Erik Moses got into sports administration because of the industry’s “unique ability to bring people together — whether from different backgrounds, socioeconomic circumstances, political perspectives, cultures or even different countries.”
It’s a diversity that’s reflected in the Greensboro native’s resume.
His credits include negotiating the financing deal that helped bring Major League Baseball back to Washington, D.C., after a 34-year absence, helping to bring the first NCAA-sanctioned bowl game to the nation’s capital, working on board of directors of the U.S. Tennis Association’s Mid-Atlantic Section and serving as president of the D.C. Defenders of the ill-fated XFL.
This week, Moses added an even more diverse entry — in the literal sense — when he was named president of Nashville Superspeedway.
With stock car racing’s top series scheduled to return to Nashville in 2021, he becomes the first African American track president in NASCAR history.
“Anytime that you have the distinction of being the first at anything professionally, you have to recognize the significance of that fact,” Moses said in an interview with the North State Journal. “However, I’m not naive enough to believe that I’m the first person of color qualified to run a NASCAR track.
“I do believe that my background and experience in building and repositioning organizations for success in light of the very significant demands of reopening the Nashville Superspeedway for a Cup Series race in 2021 made it clear to both Dover Motorsports and me that I would be a good fit for this role.”
Moses grew up a UNC fan who lists the Tar Heels’ college basketball national championship in 1993, the year he graduated from Chapel Hill, and attending the 2005 title game in St. Louis as two of his favorite sports memories.
He later earned his law degree from Duke.
Although he never had more than just a casual interest in racing, Moses’ upbringing in the Old North State made him keenly aware of the sport’s importance to its passionate fan base. His association with NASCAR was sparked by his relationship with Mike Tatoian, the executive director of Dover Motorsports, Inc., and the president of Dover International Speedway.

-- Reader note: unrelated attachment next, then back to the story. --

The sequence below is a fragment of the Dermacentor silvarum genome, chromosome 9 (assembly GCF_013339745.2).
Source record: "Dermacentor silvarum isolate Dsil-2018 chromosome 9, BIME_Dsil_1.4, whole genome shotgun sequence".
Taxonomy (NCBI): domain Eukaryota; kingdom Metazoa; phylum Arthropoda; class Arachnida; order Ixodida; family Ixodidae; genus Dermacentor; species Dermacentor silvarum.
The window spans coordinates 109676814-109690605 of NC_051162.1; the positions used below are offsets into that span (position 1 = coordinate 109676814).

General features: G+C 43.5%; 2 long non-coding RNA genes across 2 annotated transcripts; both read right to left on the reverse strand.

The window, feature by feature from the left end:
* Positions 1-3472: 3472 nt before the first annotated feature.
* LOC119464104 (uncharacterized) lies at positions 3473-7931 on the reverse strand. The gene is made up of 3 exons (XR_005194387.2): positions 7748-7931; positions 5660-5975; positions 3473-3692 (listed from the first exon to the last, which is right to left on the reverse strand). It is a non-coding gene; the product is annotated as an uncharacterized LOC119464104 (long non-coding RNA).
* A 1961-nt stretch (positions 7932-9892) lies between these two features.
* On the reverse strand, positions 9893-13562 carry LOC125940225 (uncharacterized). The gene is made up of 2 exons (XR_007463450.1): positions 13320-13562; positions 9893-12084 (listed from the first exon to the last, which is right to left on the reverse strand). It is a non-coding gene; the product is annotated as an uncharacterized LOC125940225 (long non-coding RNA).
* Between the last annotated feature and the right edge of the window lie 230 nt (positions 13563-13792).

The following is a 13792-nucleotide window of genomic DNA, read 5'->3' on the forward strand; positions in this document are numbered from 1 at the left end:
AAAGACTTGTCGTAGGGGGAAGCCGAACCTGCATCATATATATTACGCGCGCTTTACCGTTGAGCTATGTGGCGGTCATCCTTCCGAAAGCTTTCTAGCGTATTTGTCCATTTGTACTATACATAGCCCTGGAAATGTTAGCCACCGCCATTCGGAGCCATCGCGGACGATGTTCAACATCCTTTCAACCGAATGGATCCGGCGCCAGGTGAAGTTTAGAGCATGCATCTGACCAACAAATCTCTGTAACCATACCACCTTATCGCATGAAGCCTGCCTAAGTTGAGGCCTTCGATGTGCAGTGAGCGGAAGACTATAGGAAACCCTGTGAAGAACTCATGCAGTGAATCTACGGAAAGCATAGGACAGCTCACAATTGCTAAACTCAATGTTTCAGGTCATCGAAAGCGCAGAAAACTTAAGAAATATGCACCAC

The two worked together in helping to bring the Military Bowl to the D.C. area. When Tatoian took Moses to his first NASCAR race in 2019, he was hooked. More than just the action on the track, the 49-year-old lawyer was inspired by the excitement generated by the fans attending the event.
“I use the term ‘NASCAR event’ rather than just ‘race’ because that’s what each race weekend is to each track and surrounding community,” Moses said. “That’s what we’re going to do as we bring Nashville Superspeedway back to life, not only when the NASCAR Cup Series makes its debut at the track in June 2021, but with other varied events as well for Middle Tennessee residents and visitors to enjoy.”
Nashville Superspeedway is a 1.33-mile oval built in 2001. It has hosted several NASCAR-sanctioned events, along with some open-wheel competition before attracting the Cup Series back to the area for the first time since 1984.
Moses’ leadership in preparing and staging the event is especially significant considering recent events.
Earlier this year, NASCAR banned the flying of Confederate flags at its races. Then after an incident at Daytona in which a noose was discovered in the garage of Bubba Wallace, the entire sport rallied around the only black driver on the Cup circuit and increased its effort to fight racism.
Moses’ hiring is another step in the right direction, though it’s not the reason he was selected for the job.
“While I personally admire many of the positions that NASCAR has taken recently on social justice issues, I am confident that my hiring was driven by the sum total of my experience, knowledge, expertise and the positive results I have achieved in leading other organizations, especially in the sports and live events space,” he said.
“Like any successful business, NASCAR wants to constantly increase the number of people the sport reaches and expand the customer base. The actions taken by NASCAR this year, with its ban of the Confederate flag from all properties and its staunch support of Bubba Wallace signals to me the sport’s desire to welcome fans of all different backgrounds and shake off some of the negative stereotypes that may have kept certain fans and other potential fans away from the track and the sport.”